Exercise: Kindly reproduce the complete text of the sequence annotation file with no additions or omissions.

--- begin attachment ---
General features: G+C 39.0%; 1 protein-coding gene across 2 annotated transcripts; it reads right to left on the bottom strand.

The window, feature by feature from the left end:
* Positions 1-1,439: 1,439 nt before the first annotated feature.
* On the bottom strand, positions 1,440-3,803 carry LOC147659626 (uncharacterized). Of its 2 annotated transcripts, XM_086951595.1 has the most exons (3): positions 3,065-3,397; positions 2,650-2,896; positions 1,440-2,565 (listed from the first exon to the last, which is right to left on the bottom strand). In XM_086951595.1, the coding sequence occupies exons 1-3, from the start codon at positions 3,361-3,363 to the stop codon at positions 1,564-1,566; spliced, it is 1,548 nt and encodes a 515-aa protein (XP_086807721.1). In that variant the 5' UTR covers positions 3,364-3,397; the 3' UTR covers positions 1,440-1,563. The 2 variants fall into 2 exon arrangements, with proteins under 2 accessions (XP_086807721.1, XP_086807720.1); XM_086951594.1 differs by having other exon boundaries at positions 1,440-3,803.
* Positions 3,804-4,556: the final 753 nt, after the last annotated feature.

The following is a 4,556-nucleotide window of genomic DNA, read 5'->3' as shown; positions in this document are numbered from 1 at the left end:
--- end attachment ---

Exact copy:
General features: G+C 39.0%; 1 protein-coding gene across 2 annotated transcripts; it reads right to left on the bottom strand.

The window, feature by feature from the left end:
* Positions 1-1,439: 1,439 nt before the first annotated feature.
* On the bottom strand, positions 1,440-3,803 carry LOC147659626 (uncharacterized). Of its 2 annotated transcripts, XM_086951595.1 has the most exons (3): positions 3,065-3,397; positions 2,650-2,896; positions 1,440-2,565 (listed from the first exon to the last, which is right to left on the bottom strand). In XM_086951595.1, the coding sequence occupies exons 1-3, from the start codon at positions 3,361-3,363 to the stop codon at positions 1,564-1,566; spliced, it is 1,548 nt and encodes a 515-aa protein (XP_086807721.1). In that variant the 5' UTR covers positions 3,364-3,397; the 3' UTR covers positions 1,440-1,563. The 2 variants fall into 2 exon arrangements, with proteins under 2 accessions (XP_086807721.1, XP_086807720.1); XM_086951594.1 differs by having other exon boundaries at positions 1,440-3,803.
* Positions 3,804-4,556: the final 753 nt, after the last annotated feature.

The following is a 4,556-nucleotide window of genomic DNA, read 5'->3' as shown; positions in this document are numbered from 1 at the left end: